Illinois Ancestors: Securing a final resting place for forgotten heroes

Illinois Ancestors: Securing a final resting place for forgotten heroes

The Missing in America Project was launched in 2007 to "locate, identify and inter the unclaimed cremated remains of American veterans (and) ... to provide honor and respect to those who have served this country by securing a final resting place for these forgotten heroes." So far, MIAP has found the ashes of more than 2,000 veterans — including six from the Civil War — and provided memorial services at their interment.

Two of those Civil War veterans served in Indiana units and died within four years of each other; they were Zuinglius and Lycurgus McCormack. The story of their interment at Arlington National Cemetery was noteworthy because "the joint committal service of the McCormacks and four other service members ... marked the opening of the cemetery's ninth and largest columbarton court, an outdoor concrete garden plaza for the committal of ashes."

The researchers who obtained the cremains of the McCormack brothers described their search in the funeral home's crypt where they found "hundreds of urns next to each other, on top of each other, behind each other" until they found Zuinglius, "the very last one, in the far back recesses." Read more of this event at http://bit.ly/12J01gE.

MIAP has an interesting blog at http://www.miapblog.us, which also provides a link to the organization's newsletter; both report on veterans' burials nationwide. The most recent issue of SAR magazine tells of that organization's (Sons of the American Revolution) participation in a MIAP memorial service in Phoenix for 27 veterans, whose ashes had been unclaimed in an Arizona mortuary.

To learn more of the Missing in America Project, contact the Illinois State Coordinator for MIAP, Roland Boguszenski. He can be reached at bogiesworld@sbcglobal.net. Volunteers are sought to assist with this project.

Unclaimed Persons

Another noteworthy project pertaining to deceased persons is devoted to finding next of kin of "unclaimed persons" whose remains are in funeral homes around the country. Unclaimed Persons was founded by Megan Smolenyak, noted genealogist and author.

A video telling of her efforts can be viewed at http://www.youtube.com/watch?v=9U8slxsEgDo.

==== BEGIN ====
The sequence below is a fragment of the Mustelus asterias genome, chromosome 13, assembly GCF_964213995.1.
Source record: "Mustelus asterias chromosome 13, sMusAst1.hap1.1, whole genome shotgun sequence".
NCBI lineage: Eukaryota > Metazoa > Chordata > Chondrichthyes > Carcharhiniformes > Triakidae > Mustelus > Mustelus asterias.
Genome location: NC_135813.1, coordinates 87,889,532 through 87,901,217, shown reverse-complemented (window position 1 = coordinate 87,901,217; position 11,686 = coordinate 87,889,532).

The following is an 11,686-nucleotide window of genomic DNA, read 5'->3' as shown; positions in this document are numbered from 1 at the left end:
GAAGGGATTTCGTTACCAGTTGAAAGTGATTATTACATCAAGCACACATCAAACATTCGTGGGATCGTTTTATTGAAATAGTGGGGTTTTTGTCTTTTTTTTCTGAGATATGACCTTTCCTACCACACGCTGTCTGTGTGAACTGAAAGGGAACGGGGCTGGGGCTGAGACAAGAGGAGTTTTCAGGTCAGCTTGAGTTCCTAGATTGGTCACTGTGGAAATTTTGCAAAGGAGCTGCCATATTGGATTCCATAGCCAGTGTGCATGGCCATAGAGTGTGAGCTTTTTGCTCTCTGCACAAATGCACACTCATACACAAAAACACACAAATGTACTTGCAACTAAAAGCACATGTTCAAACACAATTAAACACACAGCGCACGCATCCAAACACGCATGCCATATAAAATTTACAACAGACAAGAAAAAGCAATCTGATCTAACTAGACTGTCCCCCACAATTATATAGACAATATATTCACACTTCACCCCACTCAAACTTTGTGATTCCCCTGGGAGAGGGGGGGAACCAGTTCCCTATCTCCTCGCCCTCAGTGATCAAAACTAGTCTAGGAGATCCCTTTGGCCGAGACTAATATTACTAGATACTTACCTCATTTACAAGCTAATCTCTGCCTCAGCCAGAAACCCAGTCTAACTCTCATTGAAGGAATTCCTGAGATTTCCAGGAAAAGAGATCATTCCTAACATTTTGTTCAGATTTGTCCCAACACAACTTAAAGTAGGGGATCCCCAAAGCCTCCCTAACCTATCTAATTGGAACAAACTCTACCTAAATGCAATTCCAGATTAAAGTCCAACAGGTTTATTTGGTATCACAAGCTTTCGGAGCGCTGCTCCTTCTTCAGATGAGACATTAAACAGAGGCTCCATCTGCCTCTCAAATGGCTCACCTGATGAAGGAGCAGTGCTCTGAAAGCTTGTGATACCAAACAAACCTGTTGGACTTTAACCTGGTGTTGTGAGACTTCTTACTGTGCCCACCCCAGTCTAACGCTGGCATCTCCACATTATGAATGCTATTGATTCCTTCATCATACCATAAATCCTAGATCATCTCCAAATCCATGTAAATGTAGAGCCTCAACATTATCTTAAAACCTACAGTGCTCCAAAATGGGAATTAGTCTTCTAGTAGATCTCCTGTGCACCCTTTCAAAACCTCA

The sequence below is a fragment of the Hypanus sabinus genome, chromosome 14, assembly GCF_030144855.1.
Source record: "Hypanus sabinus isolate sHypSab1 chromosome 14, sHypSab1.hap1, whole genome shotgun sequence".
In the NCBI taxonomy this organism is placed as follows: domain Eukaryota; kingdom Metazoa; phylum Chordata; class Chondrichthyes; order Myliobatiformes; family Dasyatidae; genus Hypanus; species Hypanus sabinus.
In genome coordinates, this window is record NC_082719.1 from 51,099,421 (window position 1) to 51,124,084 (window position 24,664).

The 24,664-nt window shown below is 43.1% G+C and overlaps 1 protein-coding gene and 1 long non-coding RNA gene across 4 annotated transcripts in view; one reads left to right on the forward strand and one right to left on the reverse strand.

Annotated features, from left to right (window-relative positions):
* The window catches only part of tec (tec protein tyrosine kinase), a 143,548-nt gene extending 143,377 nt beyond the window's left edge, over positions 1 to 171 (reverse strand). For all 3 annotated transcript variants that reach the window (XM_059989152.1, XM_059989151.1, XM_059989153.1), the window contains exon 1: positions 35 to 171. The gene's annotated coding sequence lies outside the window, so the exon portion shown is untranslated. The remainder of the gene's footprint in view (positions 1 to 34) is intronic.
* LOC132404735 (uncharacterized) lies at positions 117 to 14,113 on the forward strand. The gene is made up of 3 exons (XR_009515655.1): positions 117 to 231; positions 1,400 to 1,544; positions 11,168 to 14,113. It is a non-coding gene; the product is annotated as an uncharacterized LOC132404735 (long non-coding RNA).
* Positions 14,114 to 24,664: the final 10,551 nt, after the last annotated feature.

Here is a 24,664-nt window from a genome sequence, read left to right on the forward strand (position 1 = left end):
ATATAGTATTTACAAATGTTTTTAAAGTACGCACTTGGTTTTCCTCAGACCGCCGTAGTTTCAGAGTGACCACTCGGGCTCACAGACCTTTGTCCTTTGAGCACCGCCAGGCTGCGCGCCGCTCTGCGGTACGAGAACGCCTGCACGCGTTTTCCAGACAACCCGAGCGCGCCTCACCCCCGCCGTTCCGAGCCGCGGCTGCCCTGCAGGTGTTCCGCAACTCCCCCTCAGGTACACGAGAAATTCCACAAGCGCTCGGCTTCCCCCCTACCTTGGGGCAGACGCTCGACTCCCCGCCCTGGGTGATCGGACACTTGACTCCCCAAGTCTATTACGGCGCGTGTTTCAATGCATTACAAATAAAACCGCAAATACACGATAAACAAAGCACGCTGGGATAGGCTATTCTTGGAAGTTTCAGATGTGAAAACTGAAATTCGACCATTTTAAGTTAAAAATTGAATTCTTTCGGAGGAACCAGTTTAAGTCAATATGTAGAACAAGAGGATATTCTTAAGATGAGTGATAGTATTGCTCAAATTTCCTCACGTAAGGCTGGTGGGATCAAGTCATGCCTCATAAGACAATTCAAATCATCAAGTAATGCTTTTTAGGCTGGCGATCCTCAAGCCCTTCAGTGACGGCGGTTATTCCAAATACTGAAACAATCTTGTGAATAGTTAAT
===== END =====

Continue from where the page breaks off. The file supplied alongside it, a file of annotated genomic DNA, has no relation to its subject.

Smolenyak tells how her genealogy expertise has helped her find many "missing" families. Also, Smolenyak's article in Ancestry magazine (January-February 2009) can be read at http://www.unclaimedpersons.org/pdf/unclaimed.pdf. Other volunteers are also sought for this project.

Quincy cemetery

In 1875, the German Evangelical Salem Church in Quincy established the Green Mound Cemetery as a private cemetery for members of Salem Church and other area Lutheran churches. A new section was opened in 1897 and named New Greenmount Cemetery and opened to the general public. Around 1909, Greenmount Cemetery was the name used.

It is estimated that more than 30,000 individuals have been buried there. A search for an individual name can be made from the cemetery's homepage at http://www.greenmountqcy/website.

Information provided may include first, middle and last name; AKA (also known as), maiden name, date of birth and date of death; date of interment, age, stone information and a link to burial location information (lot, section and grave number). Some interment records also include cause of death, place of death if other than Adams County and name of funeral home which handled the services.

The cemetery office has interment records since April 1906 with a few records before that time. Records of purchases of cemetery lots are as early as 1875. A link to the storm of 1902 describes some of the damage to the cemetery grounds.

Mattoon cemetery

The Dodge Grove Cemetery at Mattoon was opened in 1863 and is the final resting place of three generals of the Civil War along with about 280 Civil War soldiers. From http://1.usa.gov/1bzXHXw, one can click on Dodge Grove Cemetery Burial Records A to Z and be taken to the list of 595 pages of records.

The information on each individual includes first and last name, age, death date, grave location, lot owner and funeral home.

Cemetery records can often provide vital information sought by researchers.

Queries, genealogical questions from researchers and genealogical materials readers would like to share will be printed in this column free. Joan Griffis may be reached via email at jbgriffis@aol.com or by sending a letter to Illinois Ancestors, c/o The News-Gazette, P.O. Box 677, Champaign, IL 61824-0677.

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